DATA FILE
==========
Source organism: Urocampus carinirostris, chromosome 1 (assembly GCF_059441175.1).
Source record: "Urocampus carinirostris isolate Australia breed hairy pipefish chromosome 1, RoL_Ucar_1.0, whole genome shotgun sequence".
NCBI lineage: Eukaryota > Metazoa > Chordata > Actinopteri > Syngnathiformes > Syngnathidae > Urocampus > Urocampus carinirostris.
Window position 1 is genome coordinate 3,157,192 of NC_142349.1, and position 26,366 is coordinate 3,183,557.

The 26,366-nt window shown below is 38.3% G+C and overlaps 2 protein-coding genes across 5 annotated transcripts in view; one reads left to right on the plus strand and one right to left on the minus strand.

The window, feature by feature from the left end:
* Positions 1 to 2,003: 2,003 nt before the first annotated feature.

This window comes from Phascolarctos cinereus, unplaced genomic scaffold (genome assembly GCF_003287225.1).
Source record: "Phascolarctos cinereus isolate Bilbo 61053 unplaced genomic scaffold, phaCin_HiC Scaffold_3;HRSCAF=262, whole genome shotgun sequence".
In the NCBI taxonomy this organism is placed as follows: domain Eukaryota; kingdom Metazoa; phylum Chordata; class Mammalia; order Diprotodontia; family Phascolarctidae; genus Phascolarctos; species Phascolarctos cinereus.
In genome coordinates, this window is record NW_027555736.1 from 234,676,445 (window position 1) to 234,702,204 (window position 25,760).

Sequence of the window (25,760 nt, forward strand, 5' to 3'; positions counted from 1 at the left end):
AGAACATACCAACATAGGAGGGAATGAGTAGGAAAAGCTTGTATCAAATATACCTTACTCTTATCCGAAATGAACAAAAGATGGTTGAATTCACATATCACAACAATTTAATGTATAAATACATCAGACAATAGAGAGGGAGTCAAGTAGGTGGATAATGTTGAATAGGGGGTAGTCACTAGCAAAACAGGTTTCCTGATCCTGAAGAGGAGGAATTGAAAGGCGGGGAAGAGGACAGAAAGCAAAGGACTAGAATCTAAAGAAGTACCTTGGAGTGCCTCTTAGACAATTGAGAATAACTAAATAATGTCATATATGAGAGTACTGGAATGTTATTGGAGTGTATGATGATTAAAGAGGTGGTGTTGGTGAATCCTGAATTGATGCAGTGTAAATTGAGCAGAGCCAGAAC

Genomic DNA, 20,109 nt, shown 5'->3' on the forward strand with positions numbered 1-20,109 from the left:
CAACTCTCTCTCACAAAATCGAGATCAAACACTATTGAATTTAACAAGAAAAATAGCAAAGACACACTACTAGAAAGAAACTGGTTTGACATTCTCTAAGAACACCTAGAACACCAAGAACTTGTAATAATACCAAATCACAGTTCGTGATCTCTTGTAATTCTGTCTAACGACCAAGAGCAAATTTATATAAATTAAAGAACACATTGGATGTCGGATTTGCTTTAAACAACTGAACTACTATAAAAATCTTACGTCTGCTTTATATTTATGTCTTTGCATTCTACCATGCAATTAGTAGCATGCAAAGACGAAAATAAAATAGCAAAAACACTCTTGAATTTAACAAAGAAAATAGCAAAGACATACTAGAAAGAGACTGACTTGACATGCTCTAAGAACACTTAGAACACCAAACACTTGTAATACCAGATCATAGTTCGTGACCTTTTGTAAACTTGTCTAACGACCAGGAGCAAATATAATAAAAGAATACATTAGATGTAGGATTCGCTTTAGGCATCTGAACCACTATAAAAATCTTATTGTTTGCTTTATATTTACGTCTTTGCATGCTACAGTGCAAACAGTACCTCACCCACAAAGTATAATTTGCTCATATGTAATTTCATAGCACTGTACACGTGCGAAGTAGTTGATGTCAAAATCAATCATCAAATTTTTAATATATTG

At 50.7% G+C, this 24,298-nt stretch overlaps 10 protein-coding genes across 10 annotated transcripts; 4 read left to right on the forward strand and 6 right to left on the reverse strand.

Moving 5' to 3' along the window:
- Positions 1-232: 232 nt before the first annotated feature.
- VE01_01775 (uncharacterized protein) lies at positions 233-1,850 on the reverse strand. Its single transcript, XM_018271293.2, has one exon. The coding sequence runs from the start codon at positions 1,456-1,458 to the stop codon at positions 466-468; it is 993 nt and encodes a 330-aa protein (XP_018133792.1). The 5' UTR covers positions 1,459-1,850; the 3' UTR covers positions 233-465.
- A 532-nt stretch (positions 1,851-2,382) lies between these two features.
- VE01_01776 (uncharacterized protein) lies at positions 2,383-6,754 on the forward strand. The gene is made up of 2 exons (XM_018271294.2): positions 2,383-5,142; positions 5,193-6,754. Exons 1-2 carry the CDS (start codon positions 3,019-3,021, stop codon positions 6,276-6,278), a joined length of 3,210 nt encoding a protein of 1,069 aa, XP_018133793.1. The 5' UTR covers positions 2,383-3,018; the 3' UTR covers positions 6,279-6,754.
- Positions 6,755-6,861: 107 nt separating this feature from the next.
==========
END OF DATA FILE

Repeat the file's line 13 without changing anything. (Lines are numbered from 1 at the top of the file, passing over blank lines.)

AGAACATACCAACATAGGAGGGAATGAGTAGGAAAAGCTTGTATCAAATATACCTTACTCTTATCCGAAATGAACAAAAGATGGTTGAATTCACATATCACAACAATTTAATGTATAAATACATCAGACAATAGAGAGGGAGTCAAGTAGGTGGATAATGTTGAATAGGGGGTAGTCACTAGCAAAACAGGTTTCCTGATCCTGAAGAGGAGGAATTGAAAGGCGGGGAAGAGGACAGAAAGCAAAGGACTAGAATCTAAAGAAGTACCTTGGAGTGCCTCTTAGACAATTGAGAATAACTAAATAATGTCATATATGAGAGTACTGGAATGTTATTGGAGTGTATGATGATTAAAGAGGTGGTGTTGGTGAATCCTGAATTGATGCAGTGTAAATTGAGCAGAGCCAGAAC